Underwater Noise Monitoring Device
As progress is made in researching and harnessing the untapped renewable energy available in the seas around Ireland the issue of environmental impact has become an increasing concern. There is as of yet no data collection method or technologies in place for measuring the noise levels of wave energy collection devices or their impact on marine eco-systems. A collaboration based in Galway bay which involves technology giant IBM and the Sustainable Energy Authority of Ireland (SEAI). The collaboration aims to test and advance technologies that facilitate an environmental impact assessment of wave energy infrastructure.
Despite the existence of EU underwater noise limits as established by marine environmental policy there are no global standards in relation to noise impact from wave energy infrastructure. The system being tested by IBM in collaboration with SEAI consists of sensing platforms, communications infrastructure and stream analytics based on cloud computing. A test site in Galway Bay has been developed to monitor the wave conditions alongside the noise, marine eco-system and pollution levels within the bay. Similarly another test site is being developed off the coast of County Mayo.
Once the system becomes fully functional, it is believed that it will produce one of the largest data sources of underwater acoustic information ever compiled. The data which will be available to marine researchers and participatory agencies will significantly advance the understanding of underwater sound and the associated environmental impacts. This data will likely go on to inform policy and the drafting of standards applicable to renewable energy industries, shipping, off shore oil and gas works etc.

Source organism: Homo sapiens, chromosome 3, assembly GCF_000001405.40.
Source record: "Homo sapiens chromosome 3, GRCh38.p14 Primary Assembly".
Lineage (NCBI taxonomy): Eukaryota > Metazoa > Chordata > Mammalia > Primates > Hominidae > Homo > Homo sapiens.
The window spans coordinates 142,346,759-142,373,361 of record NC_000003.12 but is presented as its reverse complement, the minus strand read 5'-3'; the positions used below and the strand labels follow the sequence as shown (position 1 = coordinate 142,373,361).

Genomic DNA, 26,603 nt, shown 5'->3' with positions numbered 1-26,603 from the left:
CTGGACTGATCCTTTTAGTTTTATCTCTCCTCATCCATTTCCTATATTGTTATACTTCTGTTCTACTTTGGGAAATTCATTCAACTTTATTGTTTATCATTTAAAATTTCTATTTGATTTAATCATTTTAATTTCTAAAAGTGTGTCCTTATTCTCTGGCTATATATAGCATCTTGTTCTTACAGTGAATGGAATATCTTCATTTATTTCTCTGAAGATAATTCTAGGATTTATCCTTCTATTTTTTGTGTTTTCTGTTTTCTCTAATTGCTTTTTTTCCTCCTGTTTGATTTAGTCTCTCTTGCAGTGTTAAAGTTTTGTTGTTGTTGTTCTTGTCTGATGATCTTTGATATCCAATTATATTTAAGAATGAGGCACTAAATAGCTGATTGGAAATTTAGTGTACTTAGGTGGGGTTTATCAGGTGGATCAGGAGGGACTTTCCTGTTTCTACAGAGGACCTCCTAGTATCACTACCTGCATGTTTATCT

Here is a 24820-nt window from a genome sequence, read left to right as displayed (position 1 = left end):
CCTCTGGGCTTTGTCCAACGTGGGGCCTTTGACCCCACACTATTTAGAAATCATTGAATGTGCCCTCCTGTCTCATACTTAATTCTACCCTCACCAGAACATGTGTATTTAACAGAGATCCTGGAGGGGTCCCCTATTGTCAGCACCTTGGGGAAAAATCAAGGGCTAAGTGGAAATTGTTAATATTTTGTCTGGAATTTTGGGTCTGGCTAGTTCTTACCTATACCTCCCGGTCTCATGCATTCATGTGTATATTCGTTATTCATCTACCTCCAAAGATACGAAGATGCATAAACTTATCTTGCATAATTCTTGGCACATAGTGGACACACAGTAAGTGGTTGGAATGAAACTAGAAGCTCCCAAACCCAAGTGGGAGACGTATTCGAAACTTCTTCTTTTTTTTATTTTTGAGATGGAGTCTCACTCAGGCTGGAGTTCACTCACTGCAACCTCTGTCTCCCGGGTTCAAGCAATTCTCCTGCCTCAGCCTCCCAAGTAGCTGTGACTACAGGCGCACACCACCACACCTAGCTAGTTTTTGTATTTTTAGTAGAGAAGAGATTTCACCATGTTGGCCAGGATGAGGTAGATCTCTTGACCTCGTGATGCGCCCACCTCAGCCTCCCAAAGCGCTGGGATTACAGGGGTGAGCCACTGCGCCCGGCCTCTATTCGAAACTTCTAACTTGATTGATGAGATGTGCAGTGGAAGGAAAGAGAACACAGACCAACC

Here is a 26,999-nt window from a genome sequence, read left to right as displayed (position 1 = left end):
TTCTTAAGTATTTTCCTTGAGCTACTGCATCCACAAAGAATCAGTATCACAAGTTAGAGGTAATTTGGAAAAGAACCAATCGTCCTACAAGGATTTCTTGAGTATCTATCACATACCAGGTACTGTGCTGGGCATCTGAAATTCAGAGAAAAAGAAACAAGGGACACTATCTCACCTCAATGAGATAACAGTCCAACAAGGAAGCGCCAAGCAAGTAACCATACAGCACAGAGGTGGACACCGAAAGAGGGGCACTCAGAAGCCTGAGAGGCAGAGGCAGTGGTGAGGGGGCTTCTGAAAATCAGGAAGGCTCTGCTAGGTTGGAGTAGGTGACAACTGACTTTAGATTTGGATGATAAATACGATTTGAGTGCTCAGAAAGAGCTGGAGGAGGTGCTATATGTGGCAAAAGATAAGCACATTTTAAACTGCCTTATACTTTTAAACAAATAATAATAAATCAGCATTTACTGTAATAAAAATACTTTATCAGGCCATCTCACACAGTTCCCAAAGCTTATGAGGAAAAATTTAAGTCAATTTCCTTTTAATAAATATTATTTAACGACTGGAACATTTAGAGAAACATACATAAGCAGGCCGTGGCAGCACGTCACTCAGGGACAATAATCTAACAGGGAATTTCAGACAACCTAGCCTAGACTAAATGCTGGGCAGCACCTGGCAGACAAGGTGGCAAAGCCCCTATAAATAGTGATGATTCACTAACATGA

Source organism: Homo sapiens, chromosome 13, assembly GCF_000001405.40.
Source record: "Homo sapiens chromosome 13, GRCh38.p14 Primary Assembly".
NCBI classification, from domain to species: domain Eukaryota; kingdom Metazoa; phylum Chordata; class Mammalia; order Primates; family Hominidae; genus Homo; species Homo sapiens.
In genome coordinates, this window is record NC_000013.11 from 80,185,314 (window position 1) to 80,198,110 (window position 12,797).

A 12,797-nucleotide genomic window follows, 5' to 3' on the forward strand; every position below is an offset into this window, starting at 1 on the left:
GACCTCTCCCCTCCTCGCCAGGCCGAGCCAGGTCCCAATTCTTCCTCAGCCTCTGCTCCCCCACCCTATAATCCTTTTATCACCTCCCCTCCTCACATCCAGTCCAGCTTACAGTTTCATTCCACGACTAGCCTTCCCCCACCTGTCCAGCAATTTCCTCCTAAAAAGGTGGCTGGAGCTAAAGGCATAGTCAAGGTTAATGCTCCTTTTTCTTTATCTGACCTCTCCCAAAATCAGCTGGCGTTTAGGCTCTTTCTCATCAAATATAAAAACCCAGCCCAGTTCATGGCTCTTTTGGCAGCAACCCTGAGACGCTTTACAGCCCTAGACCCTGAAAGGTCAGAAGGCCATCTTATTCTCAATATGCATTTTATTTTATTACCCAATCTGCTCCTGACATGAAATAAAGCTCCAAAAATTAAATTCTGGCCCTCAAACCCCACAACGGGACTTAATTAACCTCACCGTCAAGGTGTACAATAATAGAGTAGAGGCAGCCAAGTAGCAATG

Barriers and Drivers
The research and testing being carried out at present is supported by a grant from the Ocean Energy Industry Prototype fund sourced through the Ocean Energy Development Unit in SEAI. Despite being a leader in wave energy research there are many barriers to include the regulatory, logistical and financial to further wave energy projects in Ireland. Progress is being made to overcome barriers but issues remain such as securing investment grants, development of an applicant friendly facility for permit applications, grid access, construction facilities and skilled workers with the required technical expertise.
There exists a capacity for this technology to be adopted by other countries investing in wave energy research such as the UK. Further enhancement of the technology in Ireland will likely be pursued through the IBM Smarter Energy programme and supported through SEAI in the short to medium term.
Analysis of data produced and the adaptation of regulation of processes to accommodate this new information could potentially create scope for new jobs with environmental impact assessment, marine energy research and technology development.
The overarching benefits that this collaboration are likely to achieve include a better regulated approach to wave infrastructure implementation with environmental impacts minimised.